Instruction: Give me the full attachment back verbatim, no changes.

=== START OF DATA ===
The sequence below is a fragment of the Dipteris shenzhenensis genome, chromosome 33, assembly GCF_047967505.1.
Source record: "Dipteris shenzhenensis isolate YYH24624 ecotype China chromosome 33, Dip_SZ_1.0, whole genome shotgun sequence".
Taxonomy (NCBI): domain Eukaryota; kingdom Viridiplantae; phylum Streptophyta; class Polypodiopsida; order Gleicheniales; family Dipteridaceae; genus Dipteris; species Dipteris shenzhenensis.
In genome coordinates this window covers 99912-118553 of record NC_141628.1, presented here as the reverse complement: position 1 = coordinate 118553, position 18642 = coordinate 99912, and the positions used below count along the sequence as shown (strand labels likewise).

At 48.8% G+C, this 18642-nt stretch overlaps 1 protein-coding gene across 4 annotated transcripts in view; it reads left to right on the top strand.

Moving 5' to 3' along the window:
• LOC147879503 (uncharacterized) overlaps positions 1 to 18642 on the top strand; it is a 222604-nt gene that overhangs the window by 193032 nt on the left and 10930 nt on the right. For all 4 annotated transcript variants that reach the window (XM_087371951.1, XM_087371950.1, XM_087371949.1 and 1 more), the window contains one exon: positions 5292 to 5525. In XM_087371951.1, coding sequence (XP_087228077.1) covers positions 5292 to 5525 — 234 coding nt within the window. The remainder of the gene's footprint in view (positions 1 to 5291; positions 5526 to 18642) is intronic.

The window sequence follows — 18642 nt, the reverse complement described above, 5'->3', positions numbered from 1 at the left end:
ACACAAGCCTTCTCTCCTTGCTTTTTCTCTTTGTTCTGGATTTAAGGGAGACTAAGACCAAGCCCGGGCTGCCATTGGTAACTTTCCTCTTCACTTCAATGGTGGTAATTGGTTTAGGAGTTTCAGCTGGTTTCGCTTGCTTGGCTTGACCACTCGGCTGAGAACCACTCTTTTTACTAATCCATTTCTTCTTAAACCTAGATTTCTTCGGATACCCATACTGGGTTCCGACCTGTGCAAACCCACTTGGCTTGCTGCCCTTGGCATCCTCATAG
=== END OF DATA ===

The sequence below is a fragment of the Dipteris shenzhenensis genome, chromosome 33, assembly GCF_047967505.1.
Source record: "Dipteris shenzhenensis isolate YYH24624 ecotype China chromosome 33, Dip_SZ_1.0, whole genome shotgun sequence".
Taxonomy (NCBI): domain Eukaryota; kingdom Viridiplantae; phylum Streptophyta; class Polypodiopsida; order Gleicheniales; family Dipteridaceae; genus Dipteris; species Dipteris shenzhenensis.
In genome coordinates this window covers 99912-118553 of record NC_141628.1, presented here as the reverse complement: position 1 = coordinate 118553, position 18642 = coordinate 99912, and the positions used below count along the sequence as shown (strand labels likewise).

At 48.8% G+C, this 18642-nt stretch overlaps 1 protein-coding gene across 4 annotated transcripts in view; it reads left to right on the top strand.

Moving 5' to 3' along the window:
• LOC147879503 (uncharacterized) overlaps positions 1 to 18642 on the top strand; it is a 222604-nt gene that overhangs the window by 193032 nt on the left and 10930 nt on the right. For all 4 annotated transcript variants that reach the window (XM_087371951.1, XM_087371950.1, XM_087371949.1 and 1 more), the window contains one exon: positions 5292 to 5525. In XM_087371951.1, coding sequence (XP_087228077.1) covers positions 5292 to 5525 — 234 coding nt within the window. The remainder of the gene's footprint in view (positions 1 to 5291; positions 5526 to 18642) is intronic.

The window sequence follows — 18642 nt, the reverse complement described above, 5'->3', positions numbered from 1 at the left end:
ACACAAGCCTTCTCTCCTTGCTTTTTCTCTTTGTTCTGGATTTAAGGGAGACTAAGACCAAGCCCGGGCTGCCATTGGTAACTTTCCTCTTCACTTCAATGGTGGTAATTGGTTTAGGAGTTTCAGCTGGTTTCGCTTGCTTGGCTTGACCACTCGGCTGAGAACCACTCTTTTTACTAATCCATTTCTTCTTAAACCTAGATTTCTTCGGATACCCATACTGGGTTCCGACCTGTGCAAACCCACTTGGCTTGCTGCCCTTGGCATCCTCATAG